Sunday, July 04, 2010
The governments report on the comparison with other bridges worldwide is available here from page 14 . They compare the prices not with the £2,000 m it will cost us but the lower £748 price quoted which is not what it will actually cost. Nonetheless other countries prices are far lower. I have taken from the report what are described as "particular challenges" to other bridges (marked -) & reason for the Forth crossing being more expensive (bulletpointed).
Severn Bridge £575 million:
- Long crossing – the longest river crossing in the UK.
- Notorious currents, a 14.5 metre tidal range (2nd highest in world) and strong winds (hostile weather put the project three months behind schedule by 1995).
- The deck had to be installed from a floating barge.
- A rail tunnel was already below the bridge crossing.
- Monorail fitted to the bottom of the bridge for servicing.
• Only two towers, thus no central tower with stability issues.
• Single, shorter span than FRC.
• Depth of water in which the towers were installed is lesser than that faced by the FRC’s South tower and the foundations were simpler.
Mersey Gateway £380 million:
- Three towers like the FRC. In particular a unique design where the central tower is shorter is being employed.
- A curved approach at each end of the bridge.
- A lower deck with space for future light rail system.• Depth of water in which the towers are being installed is substantially less than that faced by FRC’s towers.
• Shorter crossing & FRC’s spans are more than double the length.
• Geology is more benign and environment is non-marine and sheltered.
Millau Viaduct £353m:
- Construction timetable of 3 years.
- Height of towers.
• FRC has longer spans.
• VdM towers built on land, thus simpler push-launching deck construction techniques used.
• Upper towers and cables could be added after deck in place.
• Easier geology and foundations.
Rion Antarion Bridge, Greece £539m:
- Length of crossing longer than FRC.
- Deeper water than FRC and weak seabed.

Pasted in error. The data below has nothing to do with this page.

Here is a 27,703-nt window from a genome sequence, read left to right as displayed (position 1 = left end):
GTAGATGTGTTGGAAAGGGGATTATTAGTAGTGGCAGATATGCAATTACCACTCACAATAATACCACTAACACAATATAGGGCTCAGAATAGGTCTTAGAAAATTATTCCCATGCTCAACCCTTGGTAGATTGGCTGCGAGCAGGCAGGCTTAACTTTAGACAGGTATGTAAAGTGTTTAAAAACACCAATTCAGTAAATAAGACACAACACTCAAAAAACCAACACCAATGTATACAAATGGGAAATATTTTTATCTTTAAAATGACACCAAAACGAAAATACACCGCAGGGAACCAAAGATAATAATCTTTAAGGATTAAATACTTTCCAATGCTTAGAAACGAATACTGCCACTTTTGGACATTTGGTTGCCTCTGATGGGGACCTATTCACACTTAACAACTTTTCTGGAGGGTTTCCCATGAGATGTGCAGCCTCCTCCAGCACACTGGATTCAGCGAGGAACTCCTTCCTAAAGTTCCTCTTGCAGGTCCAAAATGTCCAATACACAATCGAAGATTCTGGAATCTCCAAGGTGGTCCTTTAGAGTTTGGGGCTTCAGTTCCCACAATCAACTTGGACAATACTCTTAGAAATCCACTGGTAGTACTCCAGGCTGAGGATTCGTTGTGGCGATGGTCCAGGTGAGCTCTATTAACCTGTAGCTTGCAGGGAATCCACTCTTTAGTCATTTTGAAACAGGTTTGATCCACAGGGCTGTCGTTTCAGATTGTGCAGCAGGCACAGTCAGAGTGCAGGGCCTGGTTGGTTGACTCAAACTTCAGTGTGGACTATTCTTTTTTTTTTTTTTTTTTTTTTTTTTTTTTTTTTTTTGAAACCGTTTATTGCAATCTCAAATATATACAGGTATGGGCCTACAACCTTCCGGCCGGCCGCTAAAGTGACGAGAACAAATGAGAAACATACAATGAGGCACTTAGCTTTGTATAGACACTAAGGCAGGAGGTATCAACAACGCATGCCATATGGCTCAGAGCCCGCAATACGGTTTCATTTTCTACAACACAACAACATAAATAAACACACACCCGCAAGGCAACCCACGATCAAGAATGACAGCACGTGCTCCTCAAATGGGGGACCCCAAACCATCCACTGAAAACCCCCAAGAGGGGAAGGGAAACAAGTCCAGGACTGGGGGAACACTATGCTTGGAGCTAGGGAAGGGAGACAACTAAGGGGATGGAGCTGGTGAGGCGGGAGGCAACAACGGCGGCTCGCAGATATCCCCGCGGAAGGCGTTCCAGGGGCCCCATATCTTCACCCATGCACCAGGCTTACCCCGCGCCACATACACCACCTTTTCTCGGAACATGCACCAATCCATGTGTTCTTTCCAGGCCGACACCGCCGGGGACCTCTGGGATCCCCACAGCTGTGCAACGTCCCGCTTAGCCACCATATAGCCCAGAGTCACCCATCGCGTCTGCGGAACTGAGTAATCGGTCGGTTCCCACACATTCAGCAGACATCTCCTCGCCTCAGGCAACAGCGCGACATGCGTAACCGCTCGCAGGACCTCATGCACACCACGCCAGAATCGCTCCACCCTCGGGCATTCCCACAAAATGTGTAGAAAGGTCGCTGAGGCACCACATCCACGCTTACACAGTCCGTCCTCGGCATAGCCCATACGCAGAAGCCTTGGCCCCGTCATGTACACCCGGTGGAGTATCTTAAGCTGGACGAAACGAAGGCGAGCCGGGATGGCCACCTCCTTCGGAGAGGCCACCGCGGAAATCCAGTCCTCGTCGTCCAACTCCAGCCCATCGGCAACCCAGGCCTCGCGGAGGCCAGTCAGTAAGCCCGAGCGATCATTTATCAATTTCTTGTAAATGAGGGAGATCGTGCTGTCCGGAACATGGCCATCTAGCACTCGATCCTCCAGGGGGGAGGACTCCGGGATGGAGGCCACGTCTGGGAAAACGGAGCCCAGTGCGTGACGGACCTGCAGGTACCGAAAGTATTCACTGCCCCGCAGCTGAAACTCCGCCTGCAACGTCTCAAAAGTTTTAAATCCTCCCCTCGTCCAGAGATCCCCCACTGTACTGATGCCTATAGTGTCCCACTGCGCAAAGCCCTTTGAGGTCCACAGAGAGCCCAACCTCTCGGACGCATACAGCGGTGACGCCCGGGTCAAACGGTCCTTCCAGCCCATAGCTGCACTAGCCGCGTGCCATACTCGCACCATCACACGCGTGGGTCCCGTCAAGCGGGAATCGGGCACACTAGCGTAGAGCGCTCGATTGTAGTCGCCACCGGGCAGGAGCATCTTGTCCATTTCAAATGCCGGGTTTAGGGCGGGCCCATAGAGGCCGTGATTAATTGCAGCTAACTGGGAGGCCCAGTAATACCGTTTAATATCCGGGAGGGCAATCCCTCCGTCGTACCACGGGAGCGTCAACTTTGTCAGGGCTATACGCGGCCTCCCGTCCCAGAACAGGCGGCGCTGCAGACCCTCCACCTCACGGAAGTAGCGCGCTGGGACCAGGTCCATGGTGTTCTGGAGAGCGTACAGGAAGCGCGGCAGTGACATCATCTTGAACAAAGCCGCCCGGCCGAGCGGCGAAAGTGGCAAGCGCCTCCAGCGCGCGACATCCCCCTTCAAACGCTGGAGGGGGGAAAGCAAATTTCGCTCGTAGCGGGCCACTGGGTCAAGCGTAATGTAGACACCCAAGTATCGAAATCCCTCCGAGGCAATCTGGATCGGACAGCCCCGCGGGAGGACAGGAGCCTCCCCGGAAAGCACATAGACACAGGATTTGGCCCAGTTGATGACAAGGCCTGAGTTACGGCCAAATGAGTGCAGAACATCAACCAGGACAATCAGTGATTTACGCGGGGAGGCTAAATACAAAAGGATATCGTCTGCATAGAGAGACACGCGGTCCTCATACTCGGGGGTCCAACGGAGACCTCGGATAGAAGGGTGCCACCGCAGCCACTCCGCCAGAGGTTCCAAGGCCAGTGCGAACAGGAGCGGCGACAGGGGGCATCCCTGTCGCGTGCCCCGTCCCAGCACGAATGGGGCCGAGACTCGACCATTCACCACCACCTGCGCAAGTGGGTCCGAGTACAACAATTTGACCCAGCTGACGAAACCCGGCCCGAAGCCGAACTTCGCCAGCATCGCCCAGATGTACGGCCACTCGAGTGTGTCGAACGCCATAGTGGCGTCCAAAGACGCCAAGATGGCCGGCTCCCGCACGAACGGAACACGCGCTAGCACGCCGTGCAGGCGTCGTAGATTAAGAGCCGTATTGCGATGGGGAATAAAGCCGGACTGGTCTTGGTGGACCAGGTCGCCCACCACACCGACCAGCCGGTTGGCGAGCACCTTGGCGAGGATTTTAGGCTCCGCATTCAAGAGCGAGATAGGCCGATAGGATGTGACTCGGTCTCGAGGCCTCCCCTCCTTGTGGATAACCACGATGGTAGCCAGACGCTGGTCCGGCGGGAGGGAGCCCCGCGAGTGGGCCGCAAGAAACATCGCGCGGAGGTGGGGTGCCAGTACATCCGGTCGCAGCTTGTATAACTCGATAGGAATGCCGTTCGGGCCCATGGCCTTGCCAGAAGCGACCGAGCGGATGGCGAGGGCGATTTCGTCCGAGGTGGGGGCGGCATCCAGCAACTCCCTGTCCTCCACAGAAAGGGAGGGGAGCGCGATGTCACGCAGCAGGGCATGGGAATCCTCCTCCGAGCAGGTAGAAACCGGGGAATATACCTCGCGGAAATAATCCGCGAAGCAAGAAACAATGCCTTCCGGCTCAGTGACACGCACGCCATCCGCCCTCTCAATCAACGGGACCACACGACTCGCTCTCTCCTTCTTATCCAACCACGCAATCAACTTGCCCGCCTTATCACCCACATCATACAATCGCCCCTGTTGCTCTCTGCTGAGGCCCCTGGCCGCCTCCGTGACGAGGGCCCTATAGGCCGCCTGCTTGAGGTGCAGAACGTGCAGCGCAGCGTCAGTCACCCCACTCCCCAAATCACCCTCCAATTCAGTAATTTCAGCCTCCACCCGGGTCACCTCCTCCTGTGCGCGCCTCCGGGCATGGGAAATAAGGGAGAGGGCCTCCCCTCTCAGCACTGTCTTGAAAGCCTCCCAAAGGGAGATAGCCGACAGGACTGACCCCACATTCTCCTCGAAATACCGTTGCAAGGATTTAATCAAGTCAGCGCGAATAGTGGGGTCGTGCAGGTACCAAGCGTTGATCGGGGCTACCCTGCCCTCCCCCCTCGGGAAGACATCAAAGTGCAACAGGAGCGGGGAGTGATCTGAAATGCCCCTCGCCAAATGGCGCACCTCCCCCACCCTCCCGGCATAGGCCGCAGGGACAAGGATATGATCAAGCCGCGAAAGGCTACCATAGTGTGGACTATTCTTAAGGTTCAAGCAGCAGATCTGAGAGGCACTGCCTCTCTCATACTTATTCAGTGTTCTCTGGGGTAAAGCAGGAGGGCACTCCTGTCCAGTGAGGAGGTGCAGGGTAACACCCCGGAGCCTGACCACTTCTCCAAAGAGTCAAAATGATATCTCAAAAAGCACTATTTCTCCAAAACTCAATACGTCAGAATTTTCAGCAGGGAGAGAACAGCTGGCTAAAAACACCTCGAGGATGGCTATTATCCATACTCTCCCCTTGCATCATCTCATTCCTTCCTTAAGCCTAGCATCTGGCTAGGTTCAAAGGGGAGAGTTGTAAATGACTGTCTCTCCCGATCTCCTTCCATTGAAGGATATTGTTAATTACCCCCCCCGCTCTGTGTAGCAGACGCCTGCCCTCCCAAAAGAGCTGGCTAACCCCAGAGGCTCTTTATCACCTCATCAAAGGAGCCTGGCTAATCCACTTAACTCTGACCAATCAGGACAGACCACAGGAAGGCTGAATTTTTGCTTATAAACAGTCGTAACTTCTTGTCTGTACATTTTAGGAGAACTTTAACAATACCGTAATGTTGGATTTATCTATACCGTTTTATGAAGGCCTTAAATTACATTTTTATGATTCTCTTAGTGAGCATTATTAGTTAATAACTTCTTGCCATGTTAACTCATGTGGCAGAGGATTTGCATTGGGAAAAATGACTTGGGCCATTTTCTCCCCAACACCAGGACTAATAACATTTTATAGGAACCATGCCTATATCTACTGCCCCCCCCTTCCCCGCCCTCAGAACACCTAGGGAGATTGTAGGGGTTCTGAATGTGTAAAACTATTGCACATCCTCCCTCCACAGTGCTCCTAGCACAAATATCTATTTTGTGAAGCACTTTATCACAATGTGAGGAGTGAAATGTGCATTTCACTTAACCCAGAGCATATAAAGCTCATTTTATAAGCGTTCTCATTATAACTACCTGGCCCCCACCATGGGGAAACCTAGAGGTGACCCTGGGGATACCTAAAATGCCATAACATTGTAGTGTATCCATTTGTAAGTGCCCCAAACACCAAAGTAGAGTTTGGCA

- This brought the need for rigid pyramid towers – the largest ever built for a bridge.
- Strong seismic activity, possible tectonic movements and high winds.• FRC requires piled foundations rather than pad footings like RA.
• FRC has longer spans.
• RA had more favorable weather conditions for construction.
Stonecutters bridge, Hong Kong £206m:
- Straddles narrow shipping channel near busy container port.
- High deck and towers to allow passage of super container vessels.
- Environmental constraints including fault line under bridge foundations, typhoons, current, visibility and daylight hours.
- Need for prevention of ground settlement to protect existing structures near bridge.
- Scope for structural modifications limited as appearance of the winning project from a design competition had to be maintained.
• Towers located on land and so easier foundations and less ship impact risk.
• Cheaper labour and material costs in Asia• Towers located on land and so easier foundations and less ship impact risk.
• Cheaper labour and material costs in Asia
• Environmental regulations less onerous
Oresund, Denmark/Sweden £804m:
* The bridge also comprises a double track railway on the lower deck.
* An artificial island was constructed to connect the bridge with the tunnel.
* Stringent environmental standards.
* The bridge crosses the Flintrannan shipping channel.
& Rough sea conditions and fitting of piers and spans from floating platforms.
• Two towers compared to FRC’s three.
• Single shorter main span.
• Shallower water for tower installation.
• Simpler spread foundations on well defined geology
To me these excuses or "Reasons why the costs may be lower than that for the FRC" look rather like ideas you might come up with after a few beers & seem contradictory - the reason given for the Greek bridge being cheaper is because the weather is better there (excluding the minor matter of earthquakes) but the weather is much worse in Hong Kong & Oresund; Oresund is described as "well defined geology" when it is built on an entirely artificial island; Severn & Oresund are cheaper because they only have 2 towers but Millau is not said to be artificially more expensive because it has many towers; the Hong Kong bridge is said to be cheaper because of cheap local labour but Hong Kong is actually 17% richer per capita, than we are now; the lack of regulation given as a reason in Hong Kong may be true but if so Oresund, where over regulation is specifically mentioned, should be more expensive unless we are suffering from even more state regulatory parasitism.
However the bottom line is that all the others come in at between £19m & £48m per lanes/km & the Forth one, taking the total cost as £748 million is £72m. However the other bridges are priced in terms of total actual. Taking the full cost of £2,300m which I very strongly expect is the absolute minimum we would end up paying that would be £221 million per mile. Of course if it went over budget like the trams & the parliament building etc it would be far more but I'm sure we will be promised it won't go over budget (just as we were specifically promised the trams & Parliament building wouldn't).
The comparison with tunnel costs is even more blatant.